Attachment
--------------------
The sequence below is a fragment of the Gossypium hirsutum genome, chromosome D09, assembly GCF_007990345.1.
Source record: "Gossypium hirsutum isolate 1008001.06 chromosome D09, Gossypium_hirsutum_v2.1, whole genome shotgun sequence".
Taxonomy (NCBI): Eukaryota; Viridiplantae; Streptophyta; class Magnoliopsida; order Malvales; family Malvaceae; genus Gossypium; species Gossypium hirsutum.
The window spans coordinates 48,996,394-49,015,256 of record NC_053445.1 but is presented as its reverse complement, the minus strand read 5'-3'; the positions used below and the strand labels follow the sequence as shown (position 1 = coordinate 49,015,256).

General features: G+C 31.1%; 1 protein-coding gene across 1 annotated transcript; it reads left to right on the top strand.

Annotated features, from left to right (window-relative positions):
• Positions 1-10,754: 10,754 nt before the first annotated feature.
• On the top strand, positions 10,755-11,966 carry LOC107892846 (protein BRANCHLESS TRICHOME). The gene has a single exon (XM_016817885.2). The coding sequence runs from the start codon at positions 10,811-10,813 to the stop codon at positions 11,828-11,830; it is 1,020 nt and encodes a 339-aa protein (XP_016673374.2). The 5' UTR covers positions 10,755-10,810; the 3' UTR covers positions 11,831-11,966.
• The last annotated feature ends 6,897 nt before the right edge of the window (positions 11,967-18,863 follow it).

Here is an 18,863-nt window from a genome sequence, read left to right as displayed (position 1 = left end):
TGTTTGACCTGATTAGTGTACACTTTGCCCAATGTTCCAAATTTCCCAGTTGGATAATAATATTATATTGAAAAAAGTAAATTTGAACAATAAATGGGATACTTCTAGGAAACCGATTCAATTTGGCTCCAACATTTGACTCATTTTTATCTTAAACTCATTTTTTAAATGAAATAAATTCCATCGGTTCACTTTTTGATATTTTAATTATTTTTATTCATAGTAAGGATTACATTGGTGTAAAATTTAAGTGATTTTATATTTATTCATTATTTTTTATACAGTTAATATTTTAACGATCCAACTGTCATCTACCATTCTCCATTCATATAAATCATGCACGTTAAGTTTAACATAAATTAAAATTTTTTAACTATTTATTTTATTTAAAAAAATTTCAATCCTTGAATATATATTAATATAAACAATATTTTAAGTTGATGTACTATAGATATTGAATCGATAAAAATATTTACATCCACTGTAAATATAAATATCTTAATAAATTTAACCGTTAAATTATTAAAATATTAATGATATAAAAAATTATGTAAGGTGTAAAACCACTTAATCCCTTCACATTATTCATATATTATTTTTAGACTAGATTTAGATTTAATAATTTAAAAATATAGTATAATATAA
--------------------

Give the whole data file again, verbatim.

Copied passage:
The sequence below is a fragment of the Gossypium hirsutum genome, chromosome D09, assembly GCF_007990345.1.
Source record: "Gossypium hirsutum isolate 1008001.06 chromosome D09, Gossypium_hirsutum_v2.1, whole genome shotgun sequence".
Taxonomy (NCBI): Eukaryota; Viridiplantae; Streptophyta; class Magnoliopsida; order Malvales; family Malvaceae; genus Gossypium; species Gossypium hirsutum.
The window spans coordinates 48,996,394-49,015,256 of record NC_053445.1 but is presented as its reverse complement, the minus strand read 5'-3'; the positions used below and the strand labels follow the sequence as shown (position 1 = coordinate 49,015,256).

General features: G+C 31.1%; 1 protein-coding gene across 1 annotated transcript; it reads left to right on the top strand.

Annotated features, from left to right (window-relative positions):
• Positions 1-10,754: 10,754 nt before the first annotated feature.
• On the top strand, positions 10,755-11,966 carry LOC107892846 (protein BRANCHLESS TRICHOME). The gene has a single exon (XM_016817885.2). The coding sequence runs from the start codon at positions 10,811-10,813 to the stop codon at positions 11,828-11,830; it is 1,020 nt and encodes a 339-aa protein (XP_016673374.2). The 5' UTR covers positions 10,755-10,810; the 3' UTR covers positions 11,831-11,966.
• The last annotated feature ends 6,897 nt before the right edge of the window (positions 11,967-18,863 follow it).

Here is an 18,863-nt window from a genome sequence, read left to right as displayed (position 1 = left end):
TGTTTGACCTGATTAGTGTACACTTTGCCCAATGTTCCAAATTTCCCAGTTGGATAATAATATTATATTGAAAAAAGTAAATTTGAACAATAAATGGGATACTTCTAGGAAACCGATTCAATTTGGCTCCAACATTTGACTCATTTTTATCTTAAACTCATTTTTTAAATGAAATAAATTCCATCGGTTCACTTTTTGATATTTTAATTATTTTTATTCATAGTAAGGATTACATTGGTGTAAAATTTAAGTGATTTTATATTTATTCATTATTTTTTATACAGTTAATATTTTAACGATCCAACTGTCATCTACCATTCTCCATTCATATAAATCATGCACGTTAAGTTTAACATAAATTAAAATTTTTTAACTATTTATTTTATTTAAAAAAATTTCAATCCTTGAATATATATTAATATAAACAATATTTTAAGTTGATGTACTATAGATATTGAATCGATAAAAATATTTACATCCACTGTAAATATAAATATCTTAATAAATTTAACCGTTAAATTATTAAAATATTAATGATATAAAAAATTATGTAAGGTGTAAAACCACTTAATCCCTTCACATTATTCATATATTATTTTTAGACTAGATTTAGATTTAATAATTTAAAAATATAGTATAATATAA